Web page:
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    2. From talking to a friend who just finished her masters in accounting it sounds like there are so few Ph.D. accountants because the only reason you get a Ph.D. in accounting is to teach it. So unless you really want to teach there is no reason to move on since you can make plenty of money with a masters as a CPA or accountant at some big firm. As to why they don't hire non Ph.D.s for teaching positions part of it probably has to do with appearances. With most people use to seeing college level classes taught by professors with Ph.D.s, if a school had an accounting dept. filled with professors with masters degrees it might look bad to incoming students even if the quality of education was the same.

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  4. Teaching positions often held by non-PhD. Research positions where teaching load is light are the high-salary ones.

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    1. (This was in reference to accounting)

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  5. I know a full professor of accounting (PhD) who makes $300 K a year; she works about a 35 hr week.

    Life is terribly unfair.

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  6. "I know a full professor of accounting (PhD) who makes $300 K a year; she works about a 35 hr week"

    Yes, but 35 hr/week of accounting.....that has got to be its own special kind of hell.

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    1. I assume that was tongue-in-cheek.

      Teaching accounting is a pretty sweet gig in comparison to most things I'd be willing to do for $300k/year.

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  7. What does an accounting dissertation look like? What are the challenging philosophical or developmental problems that accounting faces today? How does one further develop the field of accounting?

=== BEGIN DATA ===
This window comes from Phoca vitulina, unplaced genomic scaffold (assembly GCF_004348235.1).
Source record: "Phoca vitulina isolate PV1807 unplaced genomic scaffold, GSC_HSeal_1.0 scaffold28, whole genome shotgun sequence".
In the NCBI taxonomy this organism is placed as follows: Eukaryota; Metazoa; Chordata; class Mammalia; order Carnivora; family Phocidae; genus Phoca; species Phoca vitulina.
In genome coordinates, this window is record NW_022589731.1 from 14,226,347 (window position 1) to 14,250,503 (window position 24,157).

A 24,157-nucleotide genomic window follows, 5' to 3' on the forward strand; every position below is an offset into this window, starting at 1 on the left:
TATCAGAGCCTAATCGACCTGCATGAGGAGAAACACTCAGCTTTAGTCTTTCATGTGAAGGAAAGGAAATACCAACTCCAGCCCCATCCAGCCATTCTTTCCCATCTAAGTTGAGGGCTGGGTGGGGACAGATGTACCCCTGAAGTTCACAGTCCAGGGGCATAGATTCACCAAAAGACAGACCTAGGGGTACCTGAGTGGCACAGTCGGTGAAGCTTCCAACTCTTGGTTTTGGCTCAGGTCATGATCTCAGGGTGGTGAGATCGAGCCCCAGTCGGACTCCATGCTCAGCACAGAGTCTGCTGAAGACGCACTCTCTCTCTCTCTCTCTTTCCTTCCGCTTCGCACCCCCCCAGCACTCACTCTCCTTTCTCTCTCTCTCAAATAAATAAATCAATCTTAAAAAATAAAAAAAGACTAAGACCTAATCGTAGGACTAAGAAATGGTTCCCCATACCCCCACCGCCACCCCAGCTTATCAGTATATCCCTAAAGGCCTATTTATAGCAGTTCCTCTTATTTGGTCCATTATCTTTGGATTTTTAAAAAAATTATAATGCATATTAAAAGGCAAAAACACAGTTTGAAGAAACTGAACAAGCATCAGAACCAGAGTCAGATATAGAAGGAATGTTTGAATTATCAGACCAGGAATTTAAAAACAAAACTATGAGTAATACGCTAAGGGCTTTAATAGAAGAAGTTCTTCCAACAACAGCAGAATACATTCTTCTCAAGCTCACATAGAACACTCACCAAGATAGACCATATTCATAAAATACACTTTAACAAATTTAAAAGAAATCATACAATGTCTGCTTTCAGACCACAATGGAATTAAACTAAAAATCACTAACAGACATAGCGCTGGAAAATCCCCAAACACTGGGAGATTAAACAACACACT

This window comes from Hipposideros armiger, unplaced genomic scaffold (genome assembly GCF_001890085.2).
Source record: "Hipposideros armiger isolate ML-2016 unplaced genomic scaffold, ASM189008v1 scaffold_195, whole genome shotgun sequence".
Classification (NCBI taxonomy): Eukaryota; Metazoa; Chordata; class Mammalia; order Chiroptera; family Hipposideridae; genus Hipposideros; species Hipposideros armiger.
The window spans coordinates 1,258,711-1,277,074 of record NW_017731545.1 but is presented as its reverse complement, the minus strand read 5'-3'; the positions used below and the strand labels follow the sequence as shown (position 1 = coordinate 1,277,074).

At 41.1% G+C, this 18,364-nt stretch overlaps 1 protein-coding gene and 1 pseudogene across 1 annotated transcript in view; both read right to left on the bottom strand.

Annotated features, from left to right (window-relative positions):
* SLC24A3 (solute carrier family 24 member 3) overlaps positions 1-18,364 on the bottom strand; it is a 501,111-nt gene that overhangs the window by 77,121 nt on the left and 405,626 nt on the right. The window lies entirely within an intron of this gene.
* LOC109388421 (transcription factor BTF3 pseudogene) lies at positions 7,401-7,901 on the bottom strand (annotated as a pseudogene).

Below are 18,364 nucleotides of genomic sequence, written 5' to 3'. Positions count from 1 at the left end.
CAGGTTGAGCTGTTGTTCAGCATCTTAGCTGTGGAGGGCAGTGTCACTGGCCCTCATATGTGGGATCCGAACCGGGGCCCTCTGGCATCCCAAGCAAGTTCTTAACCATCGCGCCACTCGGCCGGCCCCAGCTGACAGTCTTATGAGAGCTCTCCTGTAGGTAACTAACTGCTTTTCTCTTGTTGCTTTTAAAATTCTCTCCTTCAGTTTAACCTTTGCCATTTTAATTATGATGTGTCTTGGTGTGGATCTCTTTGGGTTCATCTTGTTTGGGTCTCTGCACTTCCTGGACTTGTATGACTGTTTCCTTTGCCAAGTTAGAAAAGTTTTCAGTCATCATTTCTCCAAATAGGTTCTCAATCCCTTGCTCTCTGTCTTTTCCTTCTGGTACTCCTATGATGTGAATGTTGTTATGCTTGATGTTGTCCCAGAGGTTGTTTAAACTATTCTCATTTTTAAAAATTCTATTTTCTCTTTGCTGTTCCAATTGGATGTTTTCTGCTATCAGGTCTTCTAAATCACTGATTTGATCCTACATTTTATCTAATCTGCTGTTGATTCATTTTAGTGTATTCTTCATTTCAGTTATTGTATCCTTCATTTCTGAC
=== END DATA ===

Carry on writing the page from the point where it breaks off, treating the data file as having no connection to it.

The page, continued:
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    1. Counting by two's I suppose.

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    2. " What are the challenging philosophical or developmental problems that accounting faces today? How does one further develop the field of accounting?"

      This is a golden age for creative accounting.

      http://www.nytimes.com/2012/04/29/business/apples-tax-strategy-aims-at-low-tax-states-and-nations.html

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    3. Would a specialty in "Creative Accounting" get one a position in a good company/university or brought up on tax-evasion charges?

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  8. Before the formation of Materials Science and Engineering departments in the 1960s, a good fraction of today's 743 materials science Ph.D.s would have been categorized in "ceramic sciences engineering," "metallurgical engineering," or "polymer and plastics engineering."

    "Five" is a vast under-counting of the number of Ph.D.s granted to ceramists.